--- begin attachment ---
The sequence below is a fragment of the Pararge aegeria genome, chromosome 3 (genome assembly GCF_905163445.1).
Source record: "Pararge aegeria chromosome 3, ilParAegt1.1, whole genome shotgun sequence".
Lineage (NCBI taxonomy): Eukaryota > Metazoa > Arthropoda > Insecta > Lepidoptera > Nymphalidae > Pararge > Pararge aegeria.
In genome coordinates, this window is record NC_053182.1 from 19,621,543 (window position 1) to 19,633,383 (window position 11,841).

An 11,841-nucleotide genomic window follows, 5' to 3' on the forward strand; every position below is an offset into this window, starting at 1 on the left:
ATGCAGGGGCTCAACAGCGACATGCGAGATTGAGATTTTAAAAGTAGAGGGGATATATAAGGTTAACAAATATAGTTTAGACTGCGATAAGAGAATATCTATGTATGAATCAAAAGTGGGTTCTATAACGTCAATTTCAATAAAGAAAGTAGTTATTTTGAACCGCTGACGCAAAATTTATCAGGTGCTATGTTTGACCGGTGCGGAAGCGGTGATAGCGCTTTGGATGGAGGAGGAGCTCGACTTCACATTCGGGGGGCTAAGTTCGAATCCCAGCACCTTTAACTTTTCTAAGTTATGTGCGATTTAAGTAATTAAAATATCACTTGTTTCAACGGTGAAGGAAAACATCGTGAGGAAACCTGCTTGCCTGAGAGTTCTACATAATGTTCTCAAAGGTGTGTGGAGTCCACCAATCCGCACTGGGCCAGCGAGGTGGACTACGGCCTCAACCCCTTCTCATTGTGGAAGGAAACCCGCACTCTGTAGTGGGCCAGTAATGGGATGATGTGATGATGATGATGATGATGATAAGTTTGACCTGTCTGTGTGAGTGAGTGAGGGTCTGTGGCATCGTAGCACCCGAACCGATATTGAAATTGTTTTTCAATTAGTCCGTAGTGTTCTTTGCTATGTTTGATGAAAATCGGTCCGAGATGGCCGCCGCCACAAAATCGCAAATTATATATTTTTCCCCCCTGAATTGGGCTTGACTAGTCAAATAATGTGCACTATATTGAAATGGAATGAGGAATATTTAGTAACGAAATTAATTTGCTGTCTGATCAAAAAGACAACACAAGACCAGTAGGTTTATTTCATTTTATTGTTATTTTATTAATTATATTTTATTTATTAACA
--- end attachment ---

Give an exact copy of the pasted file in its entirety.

The sequence below is a fragment of the Pararge aegeria genome, chromosome 3 (genome assembly GCF_905163445.1).
Source record: "Pararge aegeria chromosome 3, ilParAegt1.1, whole genome shotgun sequence".
Lineage (NCBI taxonomy): Eukaryota > Metazoa > Arthropoda > Insecta > Lepidoptera > Nymphalidae > Pararge > Pararge aegeria.
In genome coordinates, this window is record NC_053182.1 from 19,621,543 (window position 1) to 19,633,383 (window position 11,841).

An 11,841-nucleotide genomic window follows, 5' to 3' on the forward strand; every position below is an offset into this window, starting at 1 on the left:
ATGCAGGGGCTCAACAGCGACATGCGAGATTGAGATTTTAAAAGTAGAGGGGATATATAAGGTTAACAAATATAGTTTAGACTGCGATAAGAGAATATCTATGTATGAATCAAAAGTGGGTTCTATAACGTCAATTTCAATAAAGAAAGTAGTTATTTTGAACCGCTGACGCAAAATTTATCAGGTGCTATGTTTGACCGGTGCGGAAGCGGTGATAGCGCTTTGGATGGAGGAGGAGCTCGACTTCACATTCGGGGGGCTAAGTTCGAATCCCAGCACCTTTAACTTTTCTAAGTTATGTGCGATTTAAGTAATTAAAATATCACTTGTTTCAACGGTGAAGGAAAACATCGTGAGGAAACCTGCTTGCCTGAGAGTTCTACATAATGTTCTCAAAGGTGTGTGGAGTCCACCAATCCGCACTGGGCCAGCGAGGTGGACTACGGCCTCAACCCCTTCTCATTGTGGAAGGAAACCCGCACTCTGTAGTGGGCCAGTAATGGGATGATGTGATGATGATGATGATGATGATAAGTTTGACCTGTCTGTGTGAGTGAGTGAGGGTCTGTGGCATCGTAGCACCCGAACCGATATTGAAATTGTTTTTCAATTAGTCCGTAGTGTTCTTTGCTATGTTTGATGAAAATCGGTCCGAGATGGCCGCCGCCACAAAATCGCAAATTATATATTTTTCCCCCCTGAATTGGGCTTGACTAGTCAAATAATGTGCACTATATTGAAATGGAATGAGGAATATTTAGTAACGAAATTAATTTGCTGTCTGATCAAAAAGACAACACAAGACCAGTAGGTTTATTTCATTTTATTGTTATTTTATTAATTATATTTTATTTATTAACA